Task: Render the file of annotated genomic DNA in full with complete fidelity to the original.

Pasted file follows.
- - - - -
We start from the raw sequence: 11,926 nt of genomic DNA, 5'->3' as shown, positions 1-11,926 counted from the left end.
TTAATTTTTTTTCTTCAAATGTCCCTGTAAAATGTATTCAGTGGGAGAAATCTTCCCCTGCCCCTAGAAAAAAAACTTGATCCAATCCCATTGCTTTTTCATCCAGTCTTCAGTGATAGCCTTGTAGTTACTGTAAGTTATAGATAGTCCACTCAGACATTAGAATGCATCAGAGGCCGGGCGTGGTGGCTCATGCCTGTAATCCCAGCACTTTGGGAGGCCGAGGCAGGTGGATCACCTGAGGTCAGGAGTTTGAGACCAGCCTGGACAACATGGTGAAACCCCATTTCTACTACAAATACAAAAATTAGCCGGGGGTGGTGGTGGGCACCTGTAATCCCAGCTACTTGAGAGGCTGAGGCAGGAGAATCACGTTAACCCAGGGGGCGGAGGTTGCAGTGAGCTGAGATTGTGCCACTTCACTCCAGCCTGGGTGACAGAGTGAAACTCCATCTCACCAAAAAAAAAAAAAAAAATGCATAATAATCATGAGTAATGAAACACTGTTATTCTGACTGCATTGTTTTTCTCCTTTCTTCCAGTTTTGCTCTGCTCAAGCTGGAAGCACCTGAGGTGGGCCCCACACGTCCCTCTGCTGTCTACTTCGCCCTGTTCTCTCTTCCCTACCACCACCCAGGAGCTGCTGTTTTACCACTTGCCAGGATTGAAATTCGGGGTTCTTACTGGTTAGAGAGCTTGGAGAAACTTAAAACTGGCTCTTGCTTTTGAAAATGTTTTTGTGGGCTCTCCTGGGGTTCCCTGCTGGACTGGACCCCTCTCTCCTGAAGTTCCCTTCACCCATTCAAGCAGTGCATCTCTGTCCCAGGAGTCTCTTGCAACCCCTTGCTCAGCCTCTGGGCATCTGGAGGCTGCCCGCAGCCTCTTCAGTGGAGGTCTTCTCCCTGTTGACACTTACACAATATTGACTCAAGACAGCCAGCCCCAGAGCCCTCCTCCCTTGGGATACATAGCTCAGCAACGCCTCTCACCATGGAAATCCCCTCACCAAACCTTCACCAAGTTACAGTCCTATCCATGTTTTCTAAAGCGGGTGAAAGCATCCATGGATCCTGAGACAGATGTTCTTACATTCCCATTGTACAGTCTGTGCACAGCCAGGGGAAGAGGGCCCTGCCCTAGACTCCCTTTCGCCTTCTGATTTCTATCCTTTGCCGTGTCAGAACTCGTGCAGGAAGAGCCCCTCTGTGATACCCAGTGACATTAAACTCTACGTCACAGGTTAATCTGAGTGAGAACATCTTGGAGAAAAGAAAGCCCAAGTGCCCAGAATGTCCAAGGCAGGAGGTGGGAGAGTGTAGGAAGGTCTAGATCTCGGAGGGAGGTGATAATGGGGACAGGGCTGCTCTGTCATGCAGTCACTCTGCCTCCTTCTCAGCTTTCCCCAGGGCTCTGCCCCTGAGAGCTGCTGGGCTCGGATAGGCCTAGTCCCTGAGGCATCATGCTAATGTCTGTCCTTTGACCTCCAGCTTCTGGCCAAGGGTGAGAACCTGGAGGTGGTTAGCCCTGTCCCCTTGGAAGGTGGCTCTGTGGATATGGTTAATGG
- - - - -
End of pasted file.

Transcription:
We start from the raw sequence: 11,926 nt of genomic DNA, 5'->3' as shown, positions 1-11,926 counted from the left end.
TTAATTTTTTTTCTTCAAATGTCCCTGTAAAATGTATTCAGTGGGAGAAATCTTCCCCTGCCCCTAGAAAAAAAACTTGATCCAATCCCATTGCTTTTTCATCCAGTCTTCAGTGATAGCCTTGTAGTTACTGTAAGTTATAGATAGTCCACTCAGACATTAGAATGCATCAGAGGCCGGGCGTGGTGGCTCATGCCTGTAATCCCAGCACTTTGGGAGGCCGAGGCAGGTGGATCACCTGAGGTCAGGAGTTTGAGACCAGCCTGGACAACATGGTGAAACCCCATTTCTACTACAAATACAAAAATTAGCCGGGGGTGGTGGTGGGCACCTGTAATCCCAGCTACTTGAGAGGCTGAGGCAGGAGAATCACGTTAACCCAGGGGGCGGAGGTTGCAGTGAGCTGAGATTGTGCCACTTCACTCCAGCCTGGGTGACAGAGTGAAACTCCATCTCACCAAAAAAAAAAAAAAAAATGCATAATAATCATGAGTAATGAAACACTGTTATTCTGACTGCATTGTTTTTCTCCTTTCTTCCAGTTTTGCTCTGCTCAAGCTGGAAGCACCTGAGGTGGGCCCCACACGTCCCTCTGCTGTCTACTTCGCCCTGTTCTCTCTTCCCTACCACCACCCAGGAGCTGCTGTTTTACCACTTGCCAGGATTGAAATTCGGGGTTCTTACTGGTTAGAGAGCTTGGAGAAACTTAAAACTGGCTCTTGCTTTTGAAAATGTTTTTGTGGGCTCTCCTGGGGTTCCCTGCTGGACTGGACCCCTCTCTCCTGAAGTTCCCTTCACCCATTCAAGCAGTGCATCTCTGTCCCAGGAGTCTCTTGCAACCCCTTGCTCAGCCTCTGGGCATCTGGAGGCTGCCCGCAGCCTCTTCAGTGGAGGTCTTCTCCCTGTTGACACTTACACAATATTGACTCAAGACAGCCAGCCCCAGAGCCCTCCTCCCTTGGGATACATAGCTCAGCAACGCCTCTCACCATGGAAATCCCCTCACCAAACCTTCACCAAGTTACAGTCCTATCCATGTTTTCTAAAGCGGGTGAAAGCATCCATGGATCCTGAGACAGATGTTCTTACATTCCCATTGTACAGTCTGTGCACAGCCAGGGGAAGAGGGCCCTGCCCTAGACTCCCTTTCGCCTTCTGATTTCTATCCTTTGCCGTGTCAGAACTCGTGCAGGAAGAGCCCCTCTGTGATACCCAGTGACATTAAACTCTACGTCACAGGTTAATCTGAGTGAGAACATCTTGGAGAAAAGAAAGCCCAAGTGCCCAGAATGTCCAAGGCAGGAGGTGGGAGAGTGTAGGAAGGTCTAGATCTCGGAGGGAGGTGATAATGGGGACAGGGCTGCTCTGTCATGCAGTCACTCTGCCTCCTTCTCAGCTTTCCCCAGGGCTCTGCCCCTGAGAGCTGCTGGGCTCGGATAGGCCTAGTCCCTGAGGCATCATGCTAATGTCTGTCCTTTGACCTCCAGCTTCTGGCCAAGGGTGAGAACCTGGAGGTGGTTAGCCCTGTCCCCTTGGAAGGTGGCTCTGTGGATATGGTTAATGG